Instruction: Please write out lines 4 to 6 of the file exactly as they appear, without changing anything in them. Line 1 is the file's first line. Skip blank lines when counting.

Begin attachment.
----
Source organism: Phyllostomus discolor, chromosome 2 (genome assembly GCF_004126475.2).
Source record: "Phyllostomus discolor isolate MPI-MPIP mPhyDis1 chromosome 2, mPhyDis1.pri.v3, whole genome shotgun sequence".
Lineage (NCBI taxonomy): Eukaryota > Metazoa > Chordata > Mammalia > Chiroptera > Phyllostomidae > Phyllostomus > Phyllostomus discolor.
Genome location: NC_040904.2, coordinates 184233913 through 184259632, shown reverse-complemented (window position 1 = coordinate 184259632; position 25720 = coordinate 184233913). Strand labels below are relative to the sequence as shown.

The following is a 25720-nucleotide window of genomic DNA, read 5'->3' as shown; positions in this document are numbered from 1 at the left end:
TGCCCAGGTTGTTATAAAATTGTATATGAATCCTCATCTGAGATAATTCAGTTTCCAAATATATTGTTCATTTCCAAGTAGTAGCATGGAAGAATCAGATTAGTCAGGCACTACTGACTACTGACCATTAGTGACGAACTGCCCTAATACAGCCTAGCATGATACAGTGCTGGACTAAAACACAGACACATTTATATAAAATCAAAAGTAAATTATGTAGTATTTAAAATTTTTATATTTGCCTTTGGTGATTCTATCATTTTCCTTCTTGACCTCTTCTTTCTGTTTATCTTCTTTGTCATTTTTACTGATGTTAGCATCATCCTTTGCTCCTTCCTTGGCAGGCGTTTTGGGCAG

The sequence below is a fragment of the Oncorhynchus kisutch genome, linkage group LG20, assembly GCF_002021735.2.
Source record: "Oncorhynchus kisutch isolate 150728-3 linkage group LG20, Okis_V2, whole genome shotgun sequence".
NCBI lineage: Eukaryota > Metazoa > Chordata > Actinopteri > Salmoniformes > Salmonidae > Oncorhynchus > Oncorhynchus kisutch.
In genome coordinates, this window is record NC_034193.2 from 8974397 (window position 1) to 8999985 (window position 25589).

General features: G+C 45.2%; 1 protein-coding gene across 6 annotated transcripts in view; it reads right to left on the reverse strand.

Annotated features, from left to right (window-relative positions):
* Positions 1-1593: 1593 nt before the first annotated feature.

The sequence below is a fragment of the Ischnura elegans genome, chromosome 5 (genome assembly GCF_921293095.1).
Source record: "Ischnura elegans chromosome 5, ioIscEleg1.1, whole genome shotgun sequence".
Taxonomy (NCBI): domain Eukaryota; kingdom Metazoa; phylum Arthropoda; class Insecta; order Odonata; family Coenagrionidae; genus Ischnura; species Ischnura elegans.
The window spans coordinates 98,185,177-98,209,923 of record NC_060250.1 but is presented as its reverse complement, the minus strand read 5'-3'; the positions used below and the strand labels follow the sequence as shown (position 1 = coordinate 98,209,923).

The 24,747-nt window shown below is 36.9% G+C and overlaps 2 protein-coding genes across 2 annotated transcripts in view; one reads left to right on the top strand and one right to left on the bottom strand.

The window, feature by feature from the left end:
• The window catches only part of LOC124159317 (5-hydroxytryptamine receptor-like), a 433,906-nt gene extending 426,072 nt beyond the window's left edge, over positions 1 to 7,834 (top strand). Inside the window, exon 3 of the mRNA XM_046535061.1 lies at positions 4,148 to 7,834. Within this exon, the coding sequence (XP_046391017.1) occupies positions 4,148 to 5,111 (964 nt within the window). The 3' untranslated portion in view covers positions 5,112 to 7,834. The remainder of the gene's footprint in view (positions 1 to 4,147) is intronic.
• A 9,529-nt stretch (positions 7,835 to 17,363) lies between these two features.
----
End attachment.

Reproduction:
Genome location: NC_040904.2, coordinates 184233913 through 184259632, shown reverse-complemented (window position 1 = coordinate 184259632; position 25720 = coordinate 184233913). Strand labels below are relative to the sequence as shown.

The following is a 25720-nucleotide window of genomic DNA, read 5'->3' as shown; positions in this document are numbered from 1 at the left end:
TGCCCAGGTTGTTATAAAATTGTATATGAATCCTCATCTGAGATAATTCAGTTTCCAAATATATTGTTCATTTCCAAGTAGTAGCATGGAAGAATCAGATTAGTCAGGCACTACTGACTACTGACCATTAGTGACGAACTGCCCTAATACAGCCTAGCATGATACAGTGCTGGACTAAAACACAGACACATTTATATAAAATCAAAAGTAAATTATGTAGTATTTAAAATTTTTATATTTGCCTTTGGTGATTCTATCATTTTCCTTCTTGACCTCTTCTTTCTGTTTATCTTCTTTGTCATTTTTACTGATGTTAGCATCATCCTTTGCTCCTTCCTTGGCAGGCGTTTTGGGCAG